• An exemplary method 800 of the invention for providing a tiled display 700 is depicted by the flow diagram of FIG. 8. At block 804 a plurality of partitioned display tiles 710 can be provided. In a first embodiment, the display tiles 710 are partitioned prior to integration into the VPD 700. This allows the operation and performance of each display tile 710 to be tested prior to joining the display tiles 710 to form a tiled panel, so that manufacturing yield can be increased. A partitioned display tile 710 can comprise subportions 720, subelectrodes 730 and at least one voltage bus 740. A partitioned display tile 710 may also include a data voltage driver 645 and/or a voltage source 750. The display tiles 710 shown in FIG. 7 are uniformly sized. However, as shown in FIG. 9, display tiles 910 and 911, which vary in size can be provided at block 804 and joined to form a tiled VPD 900. At block 808, the plurality of display tiles 710 can be coupled to a flexible support to form a tiled display. In an exemplary embodiment 760 as shown in FIG. 7C, a support 709 is provided which has a plurality of spaced-apart recesses 711 that are adapted to receive the display tiles 710. In an exemplary embodiment, the support 709 is a flexible support comprising a polymer sheet. To assist in the retention of the display tiles 710 to the flexible support 709 an adhesive 716 may be provided to the display tiles 710 or to the support 709. For example, silicone may be used. The recesses 711 are spaced so that adjacent display tiles 710 can be positioned in a manner that maintains the spacing between display elements 708 across the display 700. The use of a flexible support 709 allows the tiled VPD 700 to be a large panel flexible display. At block 812 data voltage drivers and circuitry can be provided if not previously provided on the partitioned display tile 710. A controller 717, and connections thereto can be provided to the VPD 700 as shown in FIG. 7B. The controller 717 can be adapted to coordinate the scanning and data voltages applied by the one or more data voltage drivers that provide a data voltage and voltage sources 750 that provide a scanning voltage, so that the proper display elements 708 can be illuminated to form a desired image. In a preferred embodiment, the flexible support 709 can receive the display tiles 710 face down so that a controller 717, and connections thereto, can be provided on a rear surface of a display tile 710.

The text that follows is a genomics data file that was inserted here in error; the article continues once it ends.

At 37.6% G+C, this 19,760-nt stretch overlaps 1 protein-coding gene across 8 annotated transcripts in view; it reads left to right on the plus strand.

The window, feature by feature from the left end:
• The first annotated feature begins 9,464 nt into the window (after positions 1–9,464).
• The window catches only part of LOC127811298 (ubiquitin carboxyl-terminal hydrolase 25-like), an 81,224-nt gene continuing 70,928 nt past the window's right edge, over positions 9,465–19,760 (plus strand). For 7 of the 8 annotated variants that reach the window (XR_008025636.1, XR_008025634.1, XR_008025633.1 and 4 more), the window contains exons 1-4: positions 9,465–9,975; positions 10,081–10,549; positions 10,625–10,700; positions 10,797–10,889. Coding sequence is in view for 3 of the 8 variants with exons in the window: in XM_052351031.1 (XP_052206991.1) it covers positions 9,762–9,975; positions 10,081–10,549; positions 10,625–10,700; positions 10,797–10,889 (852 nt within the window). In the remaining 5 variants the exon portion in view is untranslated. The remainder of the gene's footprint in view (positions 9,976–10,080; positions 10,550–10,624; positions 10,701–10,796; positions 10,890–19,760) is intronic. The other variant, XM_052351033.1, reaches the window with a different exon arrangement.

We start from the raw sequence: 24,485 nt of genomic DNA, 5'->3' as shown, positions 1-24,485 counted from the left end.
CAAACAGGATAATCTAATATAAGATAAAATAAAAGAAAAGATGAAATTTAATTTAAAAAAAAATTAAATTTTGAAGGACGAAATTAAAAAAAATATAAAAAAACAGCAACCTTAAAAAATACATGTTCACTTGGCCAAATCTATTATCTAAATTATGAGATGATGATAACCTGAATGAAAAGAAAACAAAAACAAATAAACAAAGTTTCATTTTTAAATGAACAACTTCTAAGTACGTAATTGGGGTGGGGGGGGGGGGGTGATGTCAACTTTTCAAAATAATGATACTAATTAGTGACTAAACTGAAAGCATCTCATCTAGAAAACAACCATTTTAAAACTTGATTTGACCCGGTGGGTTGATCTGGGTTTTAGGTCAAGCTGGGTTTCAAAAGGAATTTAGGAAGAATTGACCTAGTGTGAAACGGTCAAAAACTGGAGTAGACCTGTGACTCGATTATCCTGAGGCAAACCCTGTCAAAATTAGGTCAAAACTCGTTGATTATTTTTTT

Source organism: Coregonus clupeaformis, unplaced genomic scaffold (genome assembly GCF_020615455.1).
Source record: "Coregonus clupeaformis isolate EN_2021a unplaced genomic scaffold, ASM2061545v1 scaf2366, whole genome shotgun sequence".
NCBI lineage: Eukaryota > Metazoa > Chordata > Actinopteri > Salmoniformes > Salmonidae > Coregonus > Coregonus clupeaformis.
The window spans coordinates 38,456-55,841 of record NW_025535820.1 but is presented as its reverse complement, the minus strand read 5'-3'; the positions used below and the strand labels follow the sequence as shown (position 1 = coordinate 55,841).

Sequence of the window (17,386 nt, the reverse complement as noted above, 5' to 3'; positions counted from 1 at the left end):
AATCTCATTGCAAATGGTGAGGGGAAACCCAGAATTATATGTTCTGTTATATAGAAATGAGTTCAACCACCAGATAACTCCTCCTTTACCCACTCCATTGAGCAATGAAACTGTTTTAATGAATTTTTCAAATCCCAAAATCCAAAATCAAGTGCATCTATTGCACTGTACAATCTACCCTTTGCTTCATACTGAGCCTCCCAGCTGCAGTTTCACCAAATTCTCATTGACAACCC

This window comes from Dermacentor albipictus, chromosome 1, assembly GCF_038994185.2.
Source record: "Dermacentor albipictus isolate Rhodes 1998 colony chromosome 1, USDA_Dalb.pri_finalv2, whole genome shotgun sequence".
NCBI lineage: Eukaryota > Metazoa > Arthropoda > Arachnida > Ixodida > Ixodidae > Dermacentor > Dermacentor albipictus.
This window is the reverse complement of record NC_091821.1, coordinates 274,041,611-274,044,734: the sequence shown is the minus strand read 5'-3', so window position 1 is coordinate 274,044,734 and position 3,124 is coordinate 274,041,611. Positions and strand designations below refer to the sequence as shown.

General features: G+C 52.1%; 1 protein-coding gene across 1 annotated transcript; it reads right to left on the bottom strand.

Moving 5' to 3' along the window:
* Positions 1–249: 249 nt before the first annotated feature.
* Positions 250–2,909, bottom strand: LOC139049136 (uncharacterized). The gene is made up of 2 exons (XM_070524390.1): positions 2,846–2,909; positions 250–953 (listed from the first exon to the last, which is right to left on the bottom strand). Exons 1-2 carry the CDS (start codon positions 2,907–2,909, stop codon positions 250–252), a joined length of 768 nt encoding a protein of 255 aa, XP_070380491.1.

• FIG. 10 shows a further exemplary method 1000 of the invention. Referring to FIGS. 10, 11A, and 11B, at block 1004 a plurality of display tiles 1105 are provided. The display tiles 1105 need not be uniformly sized. In this embodiment, the display tiles 1105 can include a plurality of display elements 1108 on a front surface 1103 of the display tile substrate. The display elements 1108 can be coupled to a subconductor 1132. The display tiles 1105 may also comprise vias 1133 that provide electrical connectivity between the front 1103 and rear 1102 surfaces of the display tiles 1105. At block 1008 the display tiles can be provided to a flexible support as discussed above to form a tiled display panel. At block 1012, the tiled panel can be partitioned into subportions that can receive substantially the same voltage from a voltage source 1150. One or more voltage bus conductors 1140 can be provided to the rear surface of the tiled panel. A plurality of subconductor connectors 1134 can be provided on the rear surface adapted to connect with the voltage bus conductor 1140. The subconductor connectors 1134 can connect with the subconductors 1132 on the front surface through the vias 1133 to form completed subelectrodes. The subconductors 1132, subconductor connectors 1134, and voltage bus conductor 1140 can be sized and positioned so that subportions 1130 across the VPD 1100 can receive substantially the same voltage from the voltage source 1150 At block 1016, data voltage drivers and scanning voltage sources can be provided on a rear surface 1104 as well as connections thereto. A controller can be provided to provide timing, synchronization and other control signals to the various voltage drivers and sources.
  • Because the drive circuitry can be placed on a rear surface 1104 of the VPD 1100, there is flexibility in the sizing and arrangement of the voltage bus conductor 1140 and the subconductor connectors 1134. Thus the voltage bus conductor 1140 can be made sufficiently wide and long to connect with a plurality of subconductor connectors 1134 without experiencing significant losses.